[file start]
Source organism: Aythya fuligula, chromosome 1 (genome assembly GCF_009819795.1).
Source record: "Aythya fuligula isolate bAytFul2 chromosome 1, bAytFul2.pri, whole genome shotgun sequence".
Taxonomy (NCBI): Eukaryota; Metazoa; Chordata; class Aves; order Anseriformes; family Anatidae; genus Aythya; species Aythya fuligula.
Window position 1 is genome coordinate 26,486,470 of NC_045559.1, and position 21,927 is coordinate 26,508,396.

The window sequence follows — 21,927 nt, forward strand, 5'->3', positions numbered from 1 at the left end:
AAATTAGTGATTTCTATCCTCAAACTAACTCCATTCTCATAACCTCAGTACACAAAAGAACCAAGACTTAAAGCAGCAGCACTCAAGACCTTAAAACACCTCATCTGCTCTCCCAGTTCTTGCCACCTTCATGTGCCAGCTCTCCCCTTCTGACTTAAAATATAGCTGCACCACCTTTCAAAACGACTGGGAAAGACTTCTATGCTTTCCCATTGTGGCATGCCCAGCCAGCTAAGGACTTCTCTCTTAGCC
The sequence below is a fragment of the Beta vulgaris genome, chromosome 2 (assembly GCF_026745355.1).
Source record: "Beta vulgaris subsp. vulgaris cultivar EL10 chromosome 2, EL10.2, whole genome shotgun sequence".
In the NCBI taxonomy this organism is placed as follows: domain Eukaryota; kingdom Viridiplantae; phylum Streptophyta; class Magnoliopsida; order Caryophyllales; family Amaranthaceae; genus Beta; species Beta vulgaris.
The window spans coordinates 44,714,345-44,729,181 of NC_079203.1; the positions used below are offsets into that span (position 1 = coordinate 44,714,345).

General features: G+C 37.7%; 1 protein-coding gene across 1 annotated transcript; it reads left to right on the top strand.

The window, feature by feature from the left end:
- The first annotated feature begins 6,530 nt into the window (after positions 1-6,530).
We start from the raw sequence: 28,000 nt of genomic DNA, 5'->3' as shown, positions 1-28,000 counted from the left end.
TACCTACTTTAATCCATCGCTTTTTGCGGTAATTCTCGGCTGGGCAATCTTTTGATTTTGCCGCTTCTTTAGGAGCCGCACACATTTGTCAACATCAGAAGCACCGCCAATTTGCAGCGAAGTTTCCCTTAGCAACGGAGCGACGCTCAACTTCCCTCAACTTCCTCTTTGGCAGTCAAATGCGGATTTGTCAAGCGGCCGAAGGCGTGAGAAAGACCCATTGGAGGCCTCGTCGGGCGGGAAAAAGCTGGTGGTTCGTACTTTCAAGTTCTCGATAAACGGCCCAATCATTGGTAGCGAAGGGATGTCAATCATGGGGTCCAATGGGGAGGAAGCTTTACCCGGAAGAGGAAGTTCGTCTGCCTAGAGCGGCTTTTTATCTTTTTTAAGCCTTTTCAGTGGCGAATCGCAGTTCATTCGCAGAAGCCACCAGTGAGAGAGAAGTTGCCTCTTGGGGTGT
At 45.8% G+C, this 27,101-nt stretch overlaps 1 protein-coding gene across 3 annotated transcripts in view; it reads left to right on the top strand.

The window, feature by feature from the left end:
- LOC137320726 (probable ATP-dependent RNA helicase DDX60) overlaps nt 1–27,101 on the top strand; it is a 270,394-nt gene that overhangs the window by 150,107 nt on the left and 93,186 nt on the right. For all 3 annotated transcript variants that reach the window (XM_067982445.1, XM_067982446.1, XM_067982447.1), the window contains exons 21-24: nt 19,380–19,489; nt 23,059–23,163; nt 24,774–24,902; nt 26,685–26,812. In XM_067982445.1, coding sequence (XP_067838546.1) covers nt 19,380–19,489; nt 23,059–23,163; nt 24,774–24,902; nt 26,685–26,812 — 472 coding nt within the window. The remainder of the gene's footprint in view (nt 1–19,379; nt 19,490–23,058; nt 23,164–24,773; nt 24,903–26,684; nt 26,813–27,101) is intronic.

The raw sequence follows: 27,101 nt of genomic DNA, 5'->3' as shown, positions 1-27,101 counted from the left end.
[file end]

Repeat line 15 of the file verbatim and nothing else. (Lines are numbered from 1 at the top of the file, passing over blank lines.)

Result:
TACCTACTTTAATCCATCGCTTTTTGCGGTAATTCTCGGCTGGGCAATCTTTTGATTTTGCCGCTTCTTTAGGAGCCGCACACATTTGTCAACATCAGAAGCACCGCCAATTTGCAGCGAAGTTTCCCTTAGCAACGGAGCGACGCTCAACTTCCCTCAACTTCCTCTTTGGCAGTCAAATGCGGATTTGTCAAGCGGCCGAAGGCGTGAGAAAGACCCATTGGAGGCCTCGTCGGGCGGGAAAAAGCTGGTGGTTCGTACTTTCAAGTTCTCGATAAACGGCCCAATCATTGGTAGCGAAGGGATGTCAATCATGGGGTCCAATGGGGAGGAAGCTTTACCCGGAAGAGGAAGTTCGTCTGCCTAGAGCGGCTTTTTATCTTTTTTAAGCCTTTTCAGTGGCGAATCGCAGTTCATTCGCAGAAGCCACCAGTGAGAGAGAAGTTGCCTCTTGGGGTGT